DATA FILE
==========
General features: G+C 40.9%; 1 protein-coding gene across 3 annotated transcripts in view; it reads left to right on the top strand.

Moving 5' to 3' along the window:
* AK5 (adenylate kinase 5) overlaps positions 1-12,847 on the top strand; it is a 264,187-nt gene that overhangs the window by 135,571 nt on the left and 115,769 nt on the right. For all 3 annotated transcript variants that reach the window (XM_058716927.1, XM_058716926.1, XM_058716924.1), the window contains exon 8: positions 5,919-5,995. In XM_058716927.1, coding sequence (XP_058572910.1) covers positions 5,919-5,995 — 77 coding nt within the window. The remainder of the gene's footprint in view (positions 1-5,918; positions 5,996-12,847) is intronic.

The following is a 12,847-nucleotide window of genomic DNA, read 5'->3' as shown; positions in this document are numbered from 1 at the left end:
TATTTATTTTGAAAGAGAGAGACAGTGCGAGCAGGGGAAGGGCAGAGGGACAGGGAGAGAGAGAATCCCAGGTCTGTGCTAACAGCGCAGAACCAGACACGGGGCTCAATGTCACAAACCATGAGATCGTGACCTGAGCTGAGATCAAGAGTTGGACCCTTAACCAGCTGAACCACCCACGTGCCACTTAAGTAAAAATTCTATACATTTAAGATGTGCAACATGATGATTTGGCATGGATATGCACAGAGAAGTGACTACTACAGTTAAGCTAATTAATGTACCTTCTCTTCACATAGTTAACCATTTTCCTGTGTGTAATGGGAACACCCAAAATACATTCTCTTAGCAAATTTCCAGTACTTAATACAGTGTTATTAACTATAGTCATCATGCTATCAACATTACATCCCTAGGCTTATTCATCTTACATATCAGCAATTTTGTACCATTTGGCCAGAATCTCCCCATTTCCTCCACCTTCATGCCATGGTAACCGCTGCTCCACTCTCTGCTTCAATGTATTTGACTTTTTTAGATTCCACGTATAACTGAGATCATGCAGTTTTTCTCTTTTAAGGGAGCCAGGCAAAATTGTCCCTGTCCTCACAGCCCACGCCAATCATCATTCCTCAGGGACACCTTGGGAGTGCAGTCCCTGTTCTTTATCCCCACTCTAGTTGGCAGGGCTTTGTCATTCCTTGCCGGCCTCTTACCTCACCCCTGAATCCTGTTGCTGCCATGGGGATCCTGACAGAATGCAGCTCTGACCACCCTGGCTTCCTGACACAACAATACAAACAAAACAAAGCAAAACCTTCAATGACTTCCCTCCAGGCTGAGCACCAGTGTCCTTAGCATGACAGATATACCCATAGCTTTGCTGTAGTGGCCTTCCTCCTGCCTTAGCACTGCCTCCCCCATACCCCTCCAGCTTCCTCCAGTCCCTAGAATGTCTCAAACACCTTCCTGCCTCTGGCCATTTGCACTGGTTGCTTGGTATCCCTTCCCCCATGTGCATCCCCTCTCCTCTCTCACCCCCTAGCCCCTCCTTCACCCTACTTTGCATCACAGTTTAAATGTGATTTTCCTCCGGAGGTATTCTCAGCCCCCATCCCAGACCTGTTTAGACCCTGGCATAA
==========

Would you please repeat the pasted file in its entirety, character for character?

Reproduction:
General features: G+C 40.9%; 1 protein-coding gene across 3 annotated transcripts in view; it reads left to right on the top strand.

Moving 5' to 3' along the window:
* AK5 (adenylate kinase 5) overlaps positions 1-12,847 on the top strand; it is a 264,187-nt gene that overhangs the window by 135,571 nt on the left and 115,769 nt on the right. For all 3 annotated transcript variants that reach the window (XM_058716927.1, XM_058716926.1, XM_058716924.1), the window contains exon 8: positions 5,919-5,995. In XM_058716927.1, coding sequence (XP_058572910.1) covers positions 5,919-5,995 — 77 coding nt within the window. The remainder of the gene's footprint in view (positions 1-5,918; positions 5,996-12,847) is intronic.

The following is a 12,847-nucleotide window of genomic DNA, read 5'->3' as shown; positions in this document are numbered from 1 at the left end:
TATTTATTTTGAAAGAGAGAGACAGTGCGAGCAGGGGAAGGGCAGAGGGACAGGGAGAGAGAGAATCCCAGGTCTGTGCTAACAGCGCAGAACCAGACACGGGGCTCAATGTCACAAACCATGAGATCGTGACCTGAGCTGAGATCAAGAGTTGGACCCTTAACCAGCTGAACCACCCACGTGCCACTTAAGTAAAAATTCTATACATTTAAGATGTGCAACATGATGATTTGGCATGGATATGCACAGAGAAGTGACTACTACAGTTAAGCTAATTAATGTACCTTCTCTTCACATAGTTAACCATTTTCCTGTGTGTAATGGGAACACCCAAAATACATTCTCTTAGCAAATTTCCAGTACTTAATACAGTGTTATTAACTATAGTCATCATGCTATCAACATTACATCCCTAGGCTTATTCATCTTACATATCAGCAATTTTGTACCATTTGGCCAGAATCTCCCCATTTCCTCCACCTTCATGCCATGGTAACCGCTGCTCCACTCTCTGCTTCAATGTATTTGACTTTTTTAGATTCCACGTATAACTGAGATCATGCAGTTTTTCTCTTTTAAGGGAGCCAGGCAAAATTGTCCCTGTCCTCACAGCCCACGCCAATCATCATTCCTCAGGGACACCTTGGGAGTGCAGTCCCTGTTCTTTATCCCCACTCTAGTTGGCAGGGCTTTGTCATTCCTTGCCGGCCTCTTACCTCACCCCTGAATCCTGTTGCTGCCATGGGGATCCTGACAGAATGCAGCTCTGACCACCCTGGCTTCCTGACACAACAATACAAACAAAACAAAGCAAAACCTTCAATGACTTCCCTCCAGGCTGAGCACCAGTGTCCTTAGCATGACAGATATACCCATAGCTTTGCTGTAGTGGCCTTCCTCCTGCCTTAGCACTGCCTCCCCCATACCCCTCCAGCTTCCTCCAGTCCCTAGAATGTCTCAAACACCTTCCTGCCTCTGGCCATTTGCACTGGTTGCTTGGTATCCCTTCCCCCATGTGCATCCCCTCTCCTCTCTCACCCCCTAGCCCCTCCTTCACCCTACTTTGCATCACAGTTTAAATGTGATTTTCCTCCGGAGGTATTCTCAGCCCCCATCCCAGACCTGTTTAGACCCTGGCATAA